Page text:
Even if video killed the radio star, iHeartMedia is still going strong
Over the past hundred years, music listeners have been using the radio to discover new artists and tracks. However, in the internet age many have decried the death of radio as an antiquated relic.
For the radio station aggregator iHeartMedia, the death of radio sounds like the end of the line for the company. While radio may have taken a back seat to other forms of entertainment, iHeartMedia is much stronger of a company than many analysts believe.
Today, we’ll use Uniform Accounting to understand the true profitability of iHeartMedia and see what the rating agencies are missing about the name.
Also below, a detailed Uniform Accounting tearsheet of the company.
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Years ago, local radio stations used to have a monopoly on the social lives of entire countries. Radio stations were how everyone discovered new music or received news before the invention of the television. Even over the past 30 years, radio is how folks have entertained themselves while they were driving, working or doing anything with their hands.
Now, the world of entertainment and music has totally flipped on its head. Listeners are turning to options like streaming or XM satellite radio for music, and artists are using these free platforms for publicity rather than a source of income.
In the world of entertainment, the podcast or internet hosted talk show has swept in as the audio entertainment of choice.
It is no wonder then that many assume radio is dead.
Which is why companies like iHeartMedia (IHRT), a massive owner of radio stations, are written off for dead. Certainly the rating agencies view it as such, rating the company as a B credit rating with high risk of bankruptcy in the next few years.
However, we view things differently here at Valens.
Rating agencies have missed how iHeartMedia has been working to consolidate the industry, reducing costs by sharing broadcasting content and negotiating with artists. This means Uniform returns have consistently been double digits over the past fifteen years.
These returns translate to strong cash flows. Using our Credit Cash Flow Prime (“CCFP”) framework, we can get to the heart of iHeartMedia’s true fundamental credit risk.
In the chart below, the stacked bars represent the firm’s obligations each year for the next seven years. These obligations are then compared to the firm’s cash flow (blue line) as well as the cash on hand available at the beginning of each period (blue dots) and available cash and undrawn revolver (blue triangles).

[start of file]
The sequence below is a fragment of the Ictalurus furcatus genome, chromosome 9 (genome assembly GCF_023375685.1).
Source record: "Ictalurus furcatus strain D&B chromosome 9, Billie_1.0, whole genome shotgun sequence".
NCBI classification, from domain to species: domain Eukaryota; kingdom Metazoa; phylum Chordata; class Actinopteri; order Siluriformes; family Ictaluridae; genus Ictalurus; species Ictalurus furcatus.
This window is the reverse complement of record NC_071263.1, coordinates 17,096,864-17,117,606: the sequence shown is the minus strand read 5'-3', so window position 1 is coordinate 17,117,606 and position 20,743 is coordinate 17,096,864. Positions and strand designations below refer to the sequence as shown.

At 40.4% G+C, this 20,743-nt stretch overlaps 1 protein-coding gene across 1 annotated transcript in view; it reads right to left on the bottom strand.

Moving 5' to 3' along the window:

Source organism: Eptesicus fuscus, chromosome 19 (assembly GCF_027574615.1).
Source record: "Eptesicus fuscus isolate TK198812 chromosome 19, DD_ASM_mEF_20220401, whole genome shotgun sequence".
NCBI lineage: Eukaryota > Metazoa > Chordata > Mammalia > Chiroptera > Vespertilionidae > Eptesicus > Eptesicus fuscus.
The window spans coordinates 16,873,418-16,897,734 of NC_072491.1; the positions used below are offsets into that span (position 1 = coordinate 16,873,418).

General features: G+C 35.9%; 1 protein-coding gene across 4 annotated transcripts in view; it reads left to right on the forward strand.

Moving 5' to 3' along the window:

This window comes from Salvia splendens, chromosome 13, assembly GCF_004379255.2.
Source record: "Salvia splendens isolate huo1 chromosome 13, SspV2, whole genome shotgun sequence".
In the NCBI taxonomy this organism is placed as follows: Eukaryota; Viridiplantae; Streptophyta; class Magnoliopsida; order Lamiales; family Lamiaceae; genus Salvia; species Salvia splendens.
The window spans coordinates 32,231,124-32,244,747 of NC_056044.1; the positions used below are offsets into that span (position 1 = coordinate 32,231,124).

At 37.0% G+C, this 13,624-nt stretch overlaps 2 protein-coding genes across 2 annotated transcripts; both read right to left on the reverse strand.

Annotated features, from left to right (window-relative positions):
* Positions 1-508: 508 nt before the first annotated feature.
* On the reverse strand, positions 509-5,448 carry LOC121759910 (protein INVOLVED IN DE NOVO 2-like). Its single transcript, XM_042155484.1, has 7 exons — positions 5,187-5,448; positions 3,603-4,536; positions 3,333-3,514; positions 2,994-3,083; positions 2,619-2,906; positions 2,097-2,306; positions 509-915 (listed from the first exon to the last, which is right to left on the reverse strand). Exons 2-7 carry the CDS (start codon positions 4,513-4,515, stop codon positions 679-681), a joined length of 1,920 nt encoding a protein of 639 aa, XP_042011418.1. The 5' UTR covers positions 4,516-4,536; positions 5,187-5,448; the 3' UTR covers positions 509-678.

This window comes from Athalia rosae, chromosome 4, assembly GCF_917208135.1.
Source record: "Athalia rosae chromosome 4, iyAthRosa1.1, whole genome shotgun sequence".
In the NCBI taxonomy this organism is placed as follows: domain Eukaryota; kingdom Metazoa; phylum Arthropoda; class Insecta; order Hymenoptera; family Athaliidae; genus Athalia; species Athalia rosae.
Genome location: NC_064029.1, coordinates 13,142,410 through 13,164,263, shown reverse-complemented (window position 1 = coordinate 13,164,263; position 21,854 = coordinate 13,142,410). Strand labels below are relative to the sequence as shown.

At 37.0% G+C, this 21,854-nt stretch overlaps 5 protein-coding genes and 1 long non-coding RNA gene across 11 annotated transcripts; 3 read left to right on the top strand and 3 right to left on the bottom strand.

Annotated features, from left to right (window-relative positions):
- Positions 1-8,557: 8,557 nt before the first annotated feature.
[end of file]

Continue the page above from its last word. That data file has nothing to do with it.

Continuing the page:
As you can see, iHeartMedia is able to cover all of its operating obligations with its cash flows by around $400 million over the next four years. Furthermore, it is building a sizable amount of cash on its balance sheet which is enough to cover its 2026 debt maturities.
With its sizable cash reserves and long runway, iHeartMedia should be able to refinance this debt load into more manageable pieces without creditors fearing for their loans.
This is why S&P’s B high-yield rating for iHeartMedia does not reflect reality. Instead it highlights Wall Street’s blindness to true credit risk.
That’s why we rate the company as having a much lower risk with an investment-grade rating of IG3-, which corresponds to a default rate of less than 2%.
Using Uniform Accounting, we can see through the distortions of as-reported numbers to get to the true fundamental credit picture for companies in transition such as iHeartMedia.
To see Credit Cash Flow Prime ratings for thousands of other companies we cover, click here to learn more about the various subscription options now available for the full Valens Database.
SUMMARY and iHeartMedia, Inc. Tearsheet
As the Uniform Accounting tearsheet for iHeartMedia, Inc. (IHRT:USA) highlights, the Uniform P/E trades at 11.5x, which is below the global corporate average of 24.0x and its historical P/E of 18.5x.
Low P/Es require low EPS growth to sustain them. In the case of iHeartMedia, the company has recently shown a 10% Uniform EPS decline.
Wall Street analysts provide stock and valuation recommendations that in general provide very poor guidance or insight. However, Wall Street analysts’ near-term earnings forecasts tend to have relevant information.
We take Wall Street forecasts for GAAP earnings and convert them to Uniform earnings forecasts. When we do this, iHeartMedia’s Wall Street analyst-driven forecast is a 38% decline in 2021 and a 545% growth in 2022.
Based on the current stock market valuations, we can use earnings growth valuation metrics to back into the required growth rate to justify iHeartMedia’s $21 stock price. These are often referred to as market embedded expectations.
The company is currently being valued as if Uniform earnings were to shrink 10% annually over the next three years. What Wall Street analysts expect for iHeartMedia’s earnings growth is below what the current stock market valuation requires in 2021 but above that requirement in 2022.
Furthermore, the company’s earning power is 4x above the long-run corporate average. Moreover, cash flows and cash on hand are 2x its total obligations—including debt maturities and capex maintenance. All in all, this signals a low credit risk.
Lastly, iHeartMedia’s Uniform earnings growth is in line with peer averages but the company is trading above average peer valuations.
Joel Litman & Rob Spivey
Chief Investment Strategist &
Director of Research
at Valens Research